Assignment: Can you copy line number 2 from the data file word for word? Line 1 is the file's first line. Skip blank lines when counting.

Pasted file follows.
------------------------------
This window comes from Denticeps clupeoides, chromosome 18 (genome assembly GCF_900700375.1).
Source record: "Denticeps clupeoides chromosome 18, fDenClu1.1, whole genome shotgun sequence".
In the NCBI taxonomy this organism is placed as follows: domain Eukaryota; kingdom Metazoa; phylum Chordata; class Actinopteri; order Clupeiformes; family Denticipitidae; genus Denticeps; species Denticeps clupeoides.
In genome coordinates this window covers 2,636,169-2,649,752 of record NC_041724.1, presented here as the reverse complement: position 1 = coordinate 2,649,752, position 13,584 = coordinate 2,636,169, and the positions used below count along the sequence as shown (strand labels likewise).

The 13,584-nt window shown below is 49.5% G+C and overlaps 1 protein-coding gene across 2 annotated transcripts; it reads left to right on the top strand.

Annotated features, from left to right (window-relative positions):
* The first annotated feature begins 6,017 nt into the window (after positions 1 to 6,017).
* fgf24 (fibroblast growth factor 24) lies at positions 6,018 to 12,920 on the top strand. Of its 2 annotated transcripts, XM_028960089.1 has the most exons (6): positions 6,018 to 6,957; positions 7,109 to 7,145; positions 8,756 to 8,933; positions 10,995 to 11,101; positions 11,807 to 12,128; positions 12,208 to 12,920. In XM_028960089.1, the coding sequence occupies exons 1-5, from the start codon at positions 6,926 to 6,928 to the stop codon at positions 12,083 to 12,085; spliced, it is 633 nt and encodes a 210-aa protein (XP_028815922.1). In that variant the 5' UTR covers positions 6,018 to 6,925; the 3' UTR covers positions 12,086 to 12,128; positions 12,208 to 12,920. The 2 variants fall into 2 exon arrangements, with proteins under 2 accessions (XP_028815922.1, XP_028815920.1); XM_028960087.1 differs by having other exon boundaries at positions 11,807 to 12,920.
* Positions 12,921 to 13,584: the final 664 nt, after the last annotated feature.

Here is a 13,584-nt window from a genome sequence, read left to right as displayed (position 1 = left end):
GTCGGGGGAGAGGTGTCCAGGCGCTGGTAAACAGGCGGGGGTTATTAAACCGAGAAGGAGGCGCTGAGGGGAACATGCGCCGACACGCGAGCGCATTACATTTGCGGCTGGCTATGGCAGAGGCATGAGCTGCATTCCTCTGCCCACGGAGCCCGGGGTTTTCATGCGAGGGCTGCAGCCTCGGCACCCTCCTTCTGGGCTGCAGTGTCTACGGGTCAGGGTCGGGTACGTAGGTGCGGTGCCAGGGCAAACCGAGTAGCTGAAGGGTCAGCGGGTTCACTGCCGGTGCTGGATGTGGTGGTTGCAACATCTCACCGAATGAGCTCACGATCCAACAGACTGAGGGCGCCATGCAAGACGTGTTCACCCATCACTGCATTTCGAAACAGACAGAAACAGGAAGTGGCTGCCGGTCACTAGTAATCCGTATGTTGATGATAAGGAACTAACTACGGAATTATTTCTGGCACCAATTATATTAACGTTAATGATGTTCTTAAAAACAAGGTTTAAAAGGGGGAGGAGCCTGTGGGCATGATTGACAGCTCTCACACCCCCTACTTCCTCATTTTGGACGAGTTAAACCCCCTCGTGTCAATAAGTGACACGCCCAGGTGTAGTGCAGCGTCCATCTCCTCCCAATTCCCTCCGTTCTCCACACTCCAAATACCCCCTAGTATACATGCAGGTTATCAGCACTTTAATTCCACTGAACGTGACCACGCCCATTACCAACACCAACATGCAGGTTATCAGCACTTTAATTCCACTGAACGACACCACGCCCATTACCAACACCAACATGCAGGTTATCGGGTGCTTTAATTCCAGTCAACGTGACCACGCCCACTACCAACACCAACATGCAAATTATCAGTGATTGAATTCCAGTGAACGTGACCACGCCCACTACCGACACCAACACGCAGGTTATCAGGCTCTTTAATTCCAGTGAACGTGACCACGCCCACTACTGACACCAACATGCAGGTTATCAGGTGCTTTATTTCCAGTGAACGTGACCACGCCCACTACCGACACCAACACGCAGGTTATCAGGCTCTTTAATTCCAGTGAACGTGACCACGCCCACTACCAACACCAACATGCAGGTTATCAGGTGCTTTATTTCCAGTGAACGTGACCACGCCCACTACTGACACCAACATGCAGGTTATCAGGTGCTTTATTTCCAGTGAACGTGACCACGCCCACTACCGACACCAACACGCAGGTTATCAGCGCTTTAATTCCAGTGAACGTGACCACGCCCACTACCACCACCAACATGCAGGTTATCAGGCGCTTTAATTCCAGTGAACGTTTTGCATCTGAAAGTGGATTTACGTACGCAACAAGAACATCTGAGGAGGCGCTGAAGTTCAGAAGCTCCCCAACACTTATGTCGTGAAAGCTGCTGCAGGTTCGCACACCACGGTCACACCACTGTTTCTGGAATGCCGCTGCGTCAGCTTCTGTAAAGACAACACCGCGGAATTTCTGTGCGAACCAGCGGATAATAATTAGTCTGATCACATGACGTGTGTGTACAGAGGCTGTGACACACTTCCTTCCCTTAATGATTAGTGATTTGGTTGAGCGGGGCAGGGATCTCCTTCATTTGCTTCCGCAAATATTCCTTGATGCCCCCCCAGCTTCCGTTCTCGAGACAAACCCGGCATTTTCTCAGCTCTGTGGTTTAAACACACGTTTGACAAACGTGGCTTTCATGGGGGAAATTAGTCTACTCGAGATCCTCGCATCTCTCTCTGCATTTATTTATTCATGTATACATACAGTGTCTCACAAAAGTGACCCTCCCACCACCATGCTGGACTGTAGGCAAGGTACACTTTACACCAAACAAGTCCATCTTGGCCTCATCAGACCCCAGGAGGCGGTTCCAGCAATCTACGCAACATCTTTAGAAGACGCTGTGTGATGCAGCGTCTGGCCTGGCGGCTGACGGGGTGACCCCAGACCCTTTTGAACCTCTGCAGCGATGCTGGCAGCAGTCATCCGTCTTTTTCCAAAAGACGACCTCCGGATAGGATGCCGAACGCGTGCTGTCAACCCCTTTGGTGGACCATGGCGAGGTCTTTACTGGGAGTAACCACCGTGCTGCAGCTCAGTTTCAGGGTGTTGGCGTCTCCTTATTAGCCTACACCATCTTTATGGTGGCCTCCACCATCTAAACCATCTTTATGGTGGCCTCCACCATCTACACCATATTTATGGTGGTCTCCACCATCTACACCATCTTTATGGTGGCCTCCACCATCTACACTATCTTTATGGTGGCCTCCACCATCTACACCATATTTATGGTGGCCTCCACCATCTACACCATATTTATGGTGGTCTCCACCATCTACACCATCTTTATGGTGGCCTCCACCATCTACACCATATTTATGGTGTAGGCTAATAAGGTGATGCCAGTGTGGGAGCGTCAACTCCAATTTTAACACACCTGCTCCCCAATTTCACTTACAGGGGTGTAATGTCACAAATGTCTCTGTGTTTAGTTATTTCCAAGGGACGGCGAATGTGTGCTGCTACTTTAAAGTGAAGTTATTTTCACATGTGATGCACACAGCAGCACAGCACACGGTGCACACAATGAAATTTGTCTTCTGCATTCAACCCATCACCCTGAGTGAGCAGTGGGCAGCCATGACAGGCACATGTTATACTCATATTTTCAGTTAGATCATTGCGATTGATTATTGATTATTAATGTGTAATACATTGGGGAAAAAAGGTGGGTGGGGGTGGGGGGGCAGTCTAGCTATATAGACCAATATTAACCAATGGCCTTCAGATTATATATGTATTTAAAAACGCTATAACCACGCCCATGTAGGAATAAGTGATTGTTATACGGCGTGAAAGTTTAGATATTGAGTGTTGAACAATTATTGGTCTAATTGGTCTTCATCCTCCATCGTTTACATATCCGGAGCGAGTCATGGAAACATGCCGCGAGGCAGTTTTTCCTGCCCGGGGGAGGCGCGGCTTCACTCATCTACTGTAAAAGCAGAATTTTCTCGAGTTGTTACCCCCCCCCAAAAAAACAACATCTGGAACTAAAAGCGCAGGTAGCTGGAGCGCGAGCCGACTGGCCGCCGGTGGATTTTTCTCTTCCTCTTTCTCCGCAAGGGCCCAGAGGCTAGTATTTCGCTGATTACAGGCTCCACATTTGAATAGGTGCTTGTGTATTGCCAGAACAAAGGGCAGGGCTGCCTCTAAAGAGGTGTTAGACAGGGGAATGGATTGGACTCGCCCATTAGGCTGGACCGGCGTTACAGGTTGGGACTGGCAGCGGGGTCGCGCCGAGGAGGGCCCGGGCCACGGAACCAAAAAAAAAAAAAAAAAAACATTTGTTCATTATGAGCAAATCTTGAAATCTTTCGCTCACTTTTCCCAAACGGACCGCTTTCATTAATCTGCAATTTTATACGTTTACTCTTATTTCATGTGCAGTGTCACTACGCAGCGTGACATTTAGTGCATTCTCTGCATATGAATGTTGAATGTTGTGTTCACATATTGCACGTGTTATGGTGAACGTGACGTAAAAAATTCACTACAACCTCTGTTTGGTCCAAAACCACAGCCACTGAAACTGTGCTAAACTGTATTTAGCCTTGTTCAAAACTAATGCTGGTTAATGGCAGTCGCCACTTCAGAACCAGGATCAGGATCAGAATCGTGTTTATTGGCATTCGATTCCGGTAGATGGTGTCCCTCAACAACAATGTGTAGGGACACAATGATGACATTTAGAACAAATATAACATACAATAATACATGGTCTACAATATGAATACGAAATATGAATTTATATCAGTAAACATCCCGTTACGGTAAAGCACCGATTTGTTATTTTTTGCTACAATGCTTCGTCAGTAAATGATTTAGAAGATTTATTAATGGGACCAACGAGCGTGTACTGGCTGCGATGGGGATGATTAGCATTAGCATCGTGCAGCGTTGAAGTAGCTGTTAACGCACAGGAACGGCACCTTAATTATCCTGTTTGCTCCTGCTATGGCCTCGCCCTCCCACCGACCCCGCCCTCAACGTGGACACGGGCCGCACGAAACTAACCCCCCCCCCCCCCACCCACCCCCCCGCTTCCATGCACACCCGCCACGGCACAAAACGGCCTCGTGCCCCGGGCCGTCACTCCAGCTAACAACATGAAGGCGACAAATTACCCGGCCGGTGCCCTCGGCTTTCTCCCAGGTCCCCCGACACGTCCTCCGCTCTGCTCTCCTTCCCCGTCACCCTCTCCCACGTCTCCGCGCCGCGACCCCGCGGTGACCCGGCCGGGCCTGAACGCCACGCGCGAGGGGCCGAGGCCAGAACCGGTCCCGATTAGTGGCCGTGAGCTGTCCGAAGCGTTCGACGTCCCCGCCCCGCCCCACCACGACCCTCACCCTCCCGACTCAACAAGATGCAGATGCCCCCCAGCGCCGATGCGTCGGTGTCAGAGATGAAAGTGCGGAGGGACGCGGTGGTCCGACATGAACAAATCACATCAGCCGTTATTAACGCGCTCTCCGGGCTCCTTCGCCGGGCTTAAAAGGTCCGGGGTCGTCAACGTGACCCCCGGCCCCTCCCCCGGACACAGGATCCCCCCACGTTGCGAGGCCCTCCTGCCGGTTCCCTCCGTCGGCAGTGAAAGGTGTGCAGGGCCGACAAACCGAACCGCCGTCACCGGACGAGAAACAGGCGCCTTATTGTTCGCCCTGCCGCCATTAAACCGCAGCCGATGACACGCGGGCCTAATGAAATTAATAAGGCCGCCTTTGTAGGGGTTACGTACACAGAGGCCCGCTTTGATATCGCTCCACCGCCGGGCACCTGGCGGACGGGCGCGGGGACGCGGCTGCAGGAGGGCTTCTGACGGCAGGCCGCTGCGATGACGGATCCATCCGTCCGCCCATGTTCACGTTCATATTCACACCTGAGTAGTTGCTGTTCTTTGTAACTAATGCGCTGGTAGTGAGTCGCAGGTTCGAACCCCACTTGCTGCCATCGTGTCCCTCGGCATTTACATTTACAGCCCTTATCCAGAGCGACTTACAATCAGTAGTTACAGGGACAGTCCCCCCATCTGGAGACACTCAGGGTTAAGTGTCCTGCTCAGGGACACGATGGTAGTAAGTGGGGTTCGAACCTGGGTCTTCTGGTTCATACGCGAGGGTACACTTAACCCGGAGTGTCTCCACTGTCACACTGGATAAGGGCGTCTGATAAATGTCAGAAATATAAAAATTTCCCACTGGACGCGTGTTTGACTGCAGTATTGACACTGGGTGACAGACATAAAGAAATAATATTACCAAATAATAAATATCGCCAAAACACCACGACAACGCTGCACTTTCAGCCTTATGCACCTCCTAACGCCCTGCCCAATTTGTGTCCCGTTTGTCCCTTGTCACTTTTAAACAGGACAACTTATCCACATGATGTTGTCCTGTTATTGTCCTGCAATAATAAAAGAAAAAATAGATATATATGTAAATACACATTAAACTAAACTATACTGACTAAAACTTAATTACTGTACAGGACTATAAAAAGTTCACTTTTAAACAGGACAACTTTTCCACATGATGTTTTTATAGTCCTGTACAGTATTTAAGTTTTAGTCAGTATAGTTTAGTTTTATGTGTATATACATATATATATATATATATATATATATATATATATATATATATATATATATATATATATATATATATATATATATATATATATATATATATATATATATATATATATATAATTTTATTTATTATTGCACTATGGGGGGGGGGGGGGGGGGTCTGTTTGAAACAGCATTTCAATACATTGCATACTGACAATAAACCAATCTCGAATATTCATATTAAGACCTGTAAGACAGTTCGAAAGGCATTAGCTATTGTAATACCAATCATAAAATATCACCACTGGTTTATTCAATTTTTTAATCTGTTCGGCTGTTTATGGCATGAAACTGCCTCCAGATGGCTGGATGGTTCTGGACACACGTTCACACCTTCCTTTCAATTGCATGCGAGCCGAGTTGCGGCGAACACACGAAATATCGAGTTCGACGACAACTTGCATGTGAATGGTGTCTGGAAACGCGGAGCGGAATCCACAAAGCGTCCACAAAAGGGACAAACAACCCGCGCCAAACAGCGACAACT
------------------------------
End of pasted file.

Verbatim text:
Source record: "Denticeps clupeoides chromosome 18, fDenClu1.1, whole genome shotgun sequence".